After Mac-ing down for so long, you forget all the inefficiencies and annoyances of working in Windows, even XP. Something ironically called "SmartAlert" kept popping up telling me iexplore.exe wanted to access the Internet and I was in danger. That's right, Windows was warning me about it's own browser trying to connect to the Internet. Then my anti-virus software AVG. Then Excel. Crazy. Number of pop ups in one day? Guesses? 75. 75!!! Worst part is the checkbox that said remember the setting (Allow), which never seemed to remember. Uggg....
Or when I plugged in a monitor, I had to manually go into settings to activate it. As if me plugging in the monitor isn't statement enough of my intent. Yes, activate the monitor automatically.
Or the fact that in IE, unlike every other browser, doesn't recognize what you mean when you type in "NYTimes" without the ".com". Why not just try to add the ".com"? Well of course it opens up the search page and look it's and ad view opportunity.
And that's really the rub about Microsoft. They design products for their business not your life. They care about the ad view, not about your ease of use. And this is endemic to all their decisions, or lack their of (the other big design issue is that they cram everything in and don't know how to say no for the sake of simplicity). They want to bundle, cram, charge, lock you in, make it difficult to switch rather than build products you will adore.
And they deserve the criticism they get. Like the Apple ads lambasting them for not creating a migration from XP to Windows 7. You know there was a conversation about this where some draconian bastard stated the case that not creating a migration from 2 versions ago sets a precedent that users always have to go to the next version, which means more revenue.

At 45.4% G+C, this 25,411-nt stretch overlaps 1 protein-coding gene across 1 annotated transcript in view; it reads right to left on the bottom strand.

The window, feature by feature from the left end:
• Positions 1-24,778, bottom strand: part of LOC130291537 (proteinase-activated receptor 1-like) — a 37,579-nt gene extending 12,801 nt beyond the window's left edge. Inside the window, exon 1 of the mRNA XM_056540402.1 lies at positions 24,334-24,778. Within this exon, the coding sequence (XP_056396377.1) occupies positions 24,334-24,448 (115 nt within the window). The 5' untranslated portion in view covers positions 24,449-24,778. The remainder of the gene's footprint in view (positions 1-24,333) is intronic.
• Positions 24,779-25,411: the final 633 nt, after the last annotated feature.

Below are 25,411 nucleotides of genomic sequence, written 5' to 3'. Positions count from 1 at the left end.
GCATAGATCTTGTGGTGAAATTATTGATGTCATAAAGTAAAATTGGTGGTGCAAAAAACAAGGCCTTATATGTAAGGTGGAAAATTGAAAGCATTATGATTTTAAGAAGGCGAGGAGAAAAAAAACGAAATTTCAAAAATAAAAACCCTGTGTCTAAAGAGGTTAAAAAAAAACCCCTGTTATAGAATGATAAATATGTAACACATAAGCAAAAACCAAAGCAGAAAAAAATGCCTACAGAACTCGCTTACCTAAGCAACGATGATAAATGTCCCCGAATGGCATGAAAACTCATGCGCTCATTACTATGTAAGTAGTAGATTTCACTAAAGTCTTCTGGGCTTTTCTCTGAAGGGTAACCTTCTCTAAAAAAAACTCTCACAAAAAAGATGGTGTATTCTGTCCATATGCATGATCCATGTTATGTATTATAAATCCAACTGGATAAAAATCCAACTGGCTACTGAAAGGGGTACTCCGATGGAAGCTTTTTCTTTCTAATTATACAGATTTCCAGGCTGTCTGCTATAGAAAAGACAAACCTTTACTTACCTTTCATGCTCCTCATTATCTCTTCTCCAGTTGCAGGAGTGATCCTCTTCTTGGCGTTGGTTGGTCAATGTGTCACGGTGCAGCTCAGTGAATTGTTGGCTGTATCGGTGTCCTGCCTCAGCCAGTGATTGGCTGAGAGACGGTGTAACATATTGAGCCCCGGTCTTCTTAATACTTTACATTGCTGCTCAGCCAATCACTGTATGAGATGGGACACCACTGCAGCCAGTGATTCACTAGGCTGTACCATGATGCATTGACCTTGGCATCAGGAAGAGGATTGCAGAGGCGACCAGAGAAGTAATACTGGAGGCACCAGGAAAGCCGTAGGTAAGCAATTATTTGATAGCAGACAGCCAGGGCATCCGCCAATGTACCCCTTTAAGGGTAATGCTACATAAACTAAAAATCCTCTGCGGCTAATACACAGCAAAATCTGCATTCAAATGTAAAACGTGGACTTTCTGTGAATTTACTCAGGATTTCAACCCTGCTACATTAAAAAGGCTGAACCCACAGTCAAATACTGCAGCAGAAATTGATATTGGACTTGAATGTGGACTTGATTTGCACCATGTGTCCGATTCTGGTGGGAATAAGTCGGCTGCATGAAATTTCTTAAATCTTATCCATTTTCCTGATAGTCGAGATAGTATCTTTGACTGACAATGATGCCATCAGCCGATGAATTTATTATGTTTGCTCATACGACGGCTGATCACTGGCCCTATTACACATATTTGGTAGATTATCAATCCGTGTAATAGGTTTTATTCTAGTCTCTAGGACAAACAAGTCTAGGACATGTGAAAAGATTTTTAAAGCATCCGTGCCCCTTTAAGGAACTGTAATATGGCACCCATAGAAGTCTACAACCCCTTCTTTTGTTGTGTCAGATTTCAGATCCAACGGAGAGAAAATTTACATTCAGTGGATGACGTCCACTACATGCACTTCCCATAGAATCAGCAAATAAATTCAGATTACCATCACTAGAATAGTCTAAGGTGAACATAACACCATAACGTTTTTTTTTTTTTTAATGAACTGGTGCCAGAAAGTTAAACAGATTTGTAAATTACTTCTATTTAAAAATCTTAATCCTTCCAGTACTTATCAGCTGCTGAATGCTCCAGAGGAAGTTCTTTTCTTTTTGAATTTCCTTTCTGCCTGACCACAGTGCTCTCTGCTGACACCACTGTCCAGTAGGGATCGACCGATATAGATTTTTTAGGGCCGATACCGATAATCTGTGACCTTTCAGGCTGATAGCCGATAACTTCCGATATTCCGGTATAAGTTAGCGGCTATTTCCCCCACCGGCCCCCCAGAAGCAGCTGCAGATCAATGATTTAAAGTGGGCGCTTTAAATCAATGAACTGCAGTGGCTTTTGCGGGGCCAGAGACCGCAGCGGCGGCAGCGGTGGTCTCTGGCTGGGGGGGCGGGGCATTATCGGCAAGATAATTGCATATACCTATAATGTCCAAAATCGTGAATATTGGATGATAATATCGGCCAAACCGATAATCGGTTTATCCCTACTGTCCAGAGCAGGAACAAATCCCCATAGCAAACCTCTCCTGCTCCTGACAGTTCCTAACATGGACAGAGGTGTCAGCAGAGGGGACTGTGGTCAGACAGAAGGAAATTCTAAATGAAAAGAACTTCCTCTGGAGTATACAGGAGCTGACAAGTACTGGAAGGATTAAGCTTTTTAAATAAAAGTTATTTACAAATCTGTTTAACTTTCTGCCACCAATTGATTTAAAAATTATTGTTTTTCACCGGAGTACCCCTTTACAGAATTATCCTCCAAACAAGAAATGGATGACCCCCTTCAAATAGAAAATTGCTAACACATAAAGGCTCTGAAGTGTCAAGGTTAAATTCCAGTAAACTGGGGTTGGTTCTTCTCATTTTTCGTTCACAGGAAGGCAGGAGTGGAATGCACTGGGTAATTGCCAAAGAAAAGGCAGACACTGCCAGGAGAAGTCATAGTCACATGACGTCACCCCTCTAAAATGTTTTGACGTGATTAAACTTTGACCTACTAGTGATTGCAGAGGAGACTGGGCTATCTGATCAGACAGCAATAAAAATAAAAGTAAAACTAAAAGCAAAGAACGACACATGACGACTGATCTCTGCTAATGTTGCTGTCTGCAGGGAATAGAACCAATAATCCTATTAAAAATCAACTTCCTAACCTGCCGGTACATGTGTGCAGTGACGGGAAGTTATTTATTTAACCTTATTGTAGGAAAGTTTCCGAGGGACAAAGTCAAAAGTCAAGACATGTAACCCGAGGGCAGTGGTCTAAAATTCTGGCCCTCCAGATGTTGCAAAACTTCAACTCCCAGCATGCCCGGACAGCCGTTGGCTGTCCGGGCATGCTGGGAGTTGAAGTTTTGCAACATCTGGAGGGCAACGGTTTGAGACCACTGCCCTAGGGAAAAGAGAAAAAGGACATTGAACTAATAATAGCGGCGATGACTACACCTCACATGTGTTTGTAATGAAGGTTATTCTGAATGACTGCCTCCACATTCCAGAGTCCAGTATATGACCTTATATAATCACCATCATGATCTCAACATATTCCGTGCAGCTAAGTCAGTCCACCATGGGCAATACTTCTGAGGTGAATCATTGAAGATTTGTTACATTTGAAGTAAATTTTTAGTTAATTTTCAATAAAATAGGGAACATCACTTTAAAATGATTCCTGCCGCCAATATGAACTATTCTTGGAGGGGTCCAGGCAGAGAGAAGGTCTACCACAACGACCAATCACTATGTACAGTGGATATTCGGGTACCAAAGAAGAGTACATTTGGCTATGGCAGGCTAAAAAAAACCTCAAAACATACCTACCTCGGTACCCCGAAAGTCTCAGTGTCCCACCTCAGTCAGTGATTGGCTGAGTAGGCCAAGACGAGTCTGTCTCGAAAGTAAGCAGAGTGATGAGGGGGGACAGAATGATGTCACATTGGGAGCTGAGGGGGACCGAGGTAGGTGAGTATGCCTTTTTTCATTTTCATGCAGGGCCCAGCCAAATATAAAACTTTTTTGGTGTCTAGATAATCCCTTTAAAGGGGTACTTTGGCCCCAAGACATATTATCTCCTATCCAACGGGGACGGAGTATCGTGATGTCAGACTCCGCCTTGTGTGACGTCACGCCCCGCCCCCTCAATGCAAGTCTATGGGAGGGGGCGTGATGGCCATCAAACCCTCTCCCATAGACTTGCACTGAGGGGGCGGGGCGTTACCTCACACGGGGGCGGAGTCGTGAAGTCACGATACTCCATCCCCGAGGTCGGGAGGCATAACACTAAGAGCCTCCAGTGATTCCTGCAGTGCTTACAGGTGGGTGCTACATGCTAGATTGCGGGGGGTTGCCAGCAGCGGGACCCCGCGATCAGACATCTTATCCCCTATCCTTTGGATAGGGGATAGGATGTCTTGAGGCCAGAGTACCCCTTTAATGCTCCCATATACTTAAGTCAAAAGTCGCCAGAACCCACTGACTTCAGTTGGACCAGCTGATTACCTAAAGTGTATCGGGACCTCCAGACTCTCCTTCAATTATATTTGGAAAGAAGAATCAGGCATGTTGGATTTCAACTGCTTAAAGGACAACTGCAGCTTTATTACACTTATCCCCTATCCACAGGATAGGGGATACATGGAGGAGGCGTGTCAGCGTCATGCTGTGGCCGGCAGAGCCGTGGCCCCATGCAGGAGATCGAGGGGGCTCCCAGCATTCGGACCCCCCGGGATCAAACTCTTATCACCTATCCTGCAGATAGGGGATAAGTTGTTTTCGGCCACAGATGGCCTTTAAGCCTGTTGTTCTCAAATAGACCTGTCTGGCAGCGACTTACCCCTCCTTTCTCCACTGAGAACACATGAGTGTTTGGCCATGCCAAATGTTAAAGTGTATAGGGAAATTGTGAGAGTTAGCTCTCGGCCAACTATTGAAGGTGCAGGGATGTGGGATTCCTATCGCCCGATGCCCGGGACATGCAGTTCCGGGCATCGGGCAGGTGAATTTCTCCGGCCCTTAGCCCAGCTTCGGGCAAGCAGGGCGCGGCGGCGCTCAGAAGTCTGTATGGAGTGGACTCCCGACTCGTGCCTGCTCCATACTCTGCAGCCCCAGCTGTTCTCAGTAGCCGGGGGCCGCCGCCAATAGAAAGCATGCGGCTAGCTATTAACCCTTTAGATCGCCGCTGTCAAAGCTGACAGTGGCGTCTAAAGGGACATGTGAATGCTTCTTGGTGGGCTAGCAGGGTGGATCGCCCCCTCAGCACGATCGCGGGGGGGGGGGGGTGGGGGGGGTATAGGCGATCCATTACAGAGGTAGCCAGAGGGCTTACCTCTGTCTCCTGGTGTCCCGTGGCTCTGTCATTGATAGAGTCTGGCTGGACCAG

Well, MSFT. I look at the bugginess of Excel on a Mac and all the intentional ways they hamper open browser standards and interoperability as a failing strategy. So I hold on to my Apple stock, revel in Linux-based netbooks and celebrate every point of market share lost.
I wonder if Microsoft actually has conversations about how little time they have resisting the wave of open standards at which point they will be ill positioned to compete with their culture of poor design and malicious practices.
In this, they are a perfect example of Michael Porter's framework on innovation, where established players find it too hard to undermine their core business by investing in disruptive technologies. It's too hard to align the organization's established departments with the ones trying to kill them. So you look at the profit potential of migrating the business and the risk and find that it is easier, and more importantly more profitable, to extract revenue from existing customers who lag the upcoming technology switch. Less investment, extract revenue.s
That's a lot of words that basically say that it is more profitable to slowly die as a dinosaur then to try to turn into a bird. Extinction is a slow, gradual process and is more than just a path of least resistance but sometimes an advantageous strategy.
That said, F U Microsoft for the literally billions of man hours lost from Vista and all your other recent "innovations."